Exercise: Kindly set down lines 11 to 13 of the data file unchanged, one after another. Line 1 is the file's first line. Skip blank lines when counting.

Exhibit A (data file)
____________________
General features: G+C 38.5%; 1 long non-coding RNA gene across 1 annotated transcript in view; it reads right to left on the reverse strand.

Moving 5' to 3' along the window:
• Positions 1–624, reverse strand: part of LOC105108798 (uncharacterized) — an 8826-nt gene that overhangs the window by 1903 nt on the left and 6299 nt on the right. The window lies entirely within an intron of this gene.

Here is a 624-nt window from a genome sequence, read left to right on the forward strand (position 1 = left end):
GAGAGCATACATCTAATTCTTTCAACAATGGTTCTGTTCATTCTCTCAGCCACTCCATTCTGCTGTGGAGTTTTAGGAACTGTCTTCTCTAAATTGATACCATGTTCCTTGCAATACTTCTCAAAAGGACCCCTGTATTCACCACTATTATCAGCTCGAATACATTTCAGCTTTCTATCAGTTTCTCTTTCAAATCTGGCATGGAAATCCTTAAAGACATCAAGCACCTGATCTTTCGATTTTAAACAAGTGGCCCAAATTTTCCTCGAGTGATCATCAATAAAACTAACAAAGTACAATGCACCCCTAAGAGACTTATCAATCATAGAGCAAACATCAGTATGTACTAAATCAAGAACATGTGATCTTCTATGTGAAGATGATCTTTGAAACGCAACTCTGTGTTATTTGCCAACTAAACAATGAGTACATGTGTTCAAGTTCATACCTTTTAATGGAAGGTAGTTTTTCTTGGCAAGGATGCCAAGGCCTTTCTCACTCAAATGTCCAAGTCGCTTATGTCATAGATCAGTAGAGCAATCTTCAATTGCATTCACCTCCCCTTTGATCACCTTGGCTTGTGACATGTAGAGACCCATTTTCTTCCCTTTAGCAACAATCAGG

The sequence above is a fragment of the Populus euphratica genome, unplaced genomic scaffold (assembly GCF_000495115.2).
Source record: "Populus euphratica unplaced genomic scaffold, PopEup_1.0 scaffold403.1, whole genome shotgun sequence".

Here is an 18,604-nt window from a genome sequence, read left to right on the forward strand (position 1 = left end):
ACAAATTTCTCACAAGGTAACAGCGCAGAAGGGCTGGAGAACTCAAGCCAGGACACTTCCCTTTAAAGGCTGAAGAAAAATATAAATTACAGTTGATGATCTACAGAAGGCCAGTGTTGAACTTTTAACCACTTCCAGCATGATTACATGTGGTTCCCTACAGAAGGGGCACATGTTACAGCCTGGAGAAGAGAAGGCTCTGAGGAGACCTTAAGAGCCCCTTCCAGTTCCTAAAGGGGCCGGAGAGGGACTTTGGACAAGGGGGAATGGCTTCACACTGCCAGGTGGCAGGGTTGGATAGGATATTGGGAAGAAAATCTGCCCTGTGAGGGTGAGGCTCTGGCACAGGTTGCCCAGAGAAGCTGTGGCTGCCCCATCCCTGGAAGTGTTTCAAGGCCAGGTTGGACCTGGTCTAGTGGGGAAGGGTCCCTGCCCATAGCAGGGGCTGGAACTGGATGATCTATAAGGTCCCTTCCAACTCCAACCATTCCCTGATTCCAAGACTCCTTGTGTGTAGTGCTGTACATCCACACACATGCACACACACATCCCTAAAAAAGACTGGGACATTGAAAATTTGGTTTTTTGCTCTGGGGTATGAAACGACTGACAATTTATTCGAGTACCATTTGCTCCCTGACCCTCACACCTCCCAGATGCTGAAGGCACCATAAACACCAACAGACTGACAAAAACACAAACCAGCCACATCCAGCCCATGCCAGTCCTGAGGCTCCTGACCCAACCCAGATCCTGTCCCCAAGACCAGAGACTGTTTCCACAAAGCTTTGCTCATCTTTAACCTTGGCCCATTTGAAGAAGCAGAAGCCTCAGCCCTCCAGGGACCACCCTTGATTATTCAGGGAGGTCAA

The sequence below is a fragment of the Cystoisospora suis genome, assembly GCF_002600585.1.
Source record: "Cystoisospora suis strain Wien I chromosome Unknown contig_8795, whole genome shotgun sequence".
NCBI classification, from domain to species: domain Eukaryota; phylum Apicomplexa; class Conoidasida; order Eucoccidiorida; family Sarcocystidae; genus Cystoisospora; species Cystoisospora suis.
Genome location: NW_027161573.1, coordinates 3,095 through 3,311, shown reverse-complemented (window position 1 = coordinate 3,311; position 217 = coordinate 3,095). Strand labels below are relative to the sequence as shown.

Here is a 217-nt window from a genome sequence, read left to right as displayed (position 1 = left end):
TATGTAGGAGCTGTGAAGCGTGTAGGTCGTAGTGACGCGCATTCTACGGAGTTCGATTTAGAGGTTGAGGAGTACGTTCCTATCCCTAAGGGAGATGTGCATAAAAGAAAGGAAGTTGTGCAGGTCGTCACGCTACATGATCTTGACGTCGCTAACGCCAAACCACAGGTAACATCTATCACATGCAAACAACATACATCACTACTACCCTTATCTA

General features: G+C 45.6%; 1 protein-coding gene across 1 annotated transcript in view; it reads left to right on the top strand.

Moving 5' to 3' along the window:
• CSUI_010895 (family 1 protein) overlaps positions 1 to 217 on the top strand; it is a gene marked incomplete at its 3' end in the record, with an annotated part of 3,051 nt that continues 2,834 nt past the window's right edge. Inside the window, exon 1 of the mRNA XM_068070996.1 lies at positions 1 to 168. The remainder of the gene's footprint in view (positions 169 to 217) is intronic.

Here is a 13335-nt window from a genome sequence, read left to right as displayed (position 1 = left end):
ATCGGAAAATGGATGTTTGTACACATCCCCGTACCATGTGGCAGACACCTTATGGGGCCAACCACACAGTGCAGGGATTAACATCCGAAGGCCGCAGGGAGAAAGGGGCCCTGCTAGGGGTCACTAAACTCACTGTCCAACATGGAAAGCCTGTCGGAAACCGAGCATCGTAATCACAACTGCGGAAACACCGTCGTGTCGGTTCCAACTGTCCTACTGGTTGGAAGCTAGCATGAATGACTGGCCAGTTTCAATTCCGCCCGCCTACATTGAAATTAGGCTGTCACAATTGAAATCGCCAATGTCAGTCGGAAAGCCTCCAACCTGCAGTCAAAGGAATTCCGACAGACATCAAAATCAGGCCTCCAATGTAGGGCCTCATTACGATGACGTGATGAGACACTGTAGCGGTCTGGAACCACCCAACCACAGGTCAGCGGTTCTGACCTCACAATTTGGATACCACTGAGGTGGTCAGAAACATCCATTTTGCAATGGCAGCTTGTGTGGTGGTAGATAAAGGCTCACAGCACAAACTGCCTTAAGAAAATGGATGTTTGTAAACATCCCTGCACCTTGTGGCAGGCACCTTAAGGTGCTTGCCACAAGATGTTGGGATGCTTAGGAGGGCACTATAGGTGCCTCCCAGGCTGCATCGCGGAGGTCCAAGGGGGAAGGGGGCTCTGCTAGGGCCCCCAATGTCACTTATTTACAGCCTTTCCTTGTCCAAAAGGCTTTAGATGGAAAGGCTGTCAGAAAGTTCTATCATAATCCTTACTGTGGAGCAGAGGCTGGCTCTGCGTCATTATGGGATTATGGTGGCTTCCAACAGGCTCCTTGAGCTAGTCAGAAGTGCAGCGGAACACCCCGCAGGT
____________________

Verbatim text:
Source record: "Cystoisospora suis strain Wien I chromosome Unknown contig_8795, whole genome shotgun sequence".
NCBI classification, from domain to species: domain Eukaryota; phylum Apicomplexa; class Conoidasida; order Eucoccidiorida; family Sarcocystidae; genus Cystoisospora; species Cystoisospora suis.
Genome location: NW_027161573.1, coordinates 3,095 through 3,311, shown reverse-complemented (window position 1 = coordinate 3,311; position 217 = coordinate 3,095). Strand labels below are relative to the sequence as shown.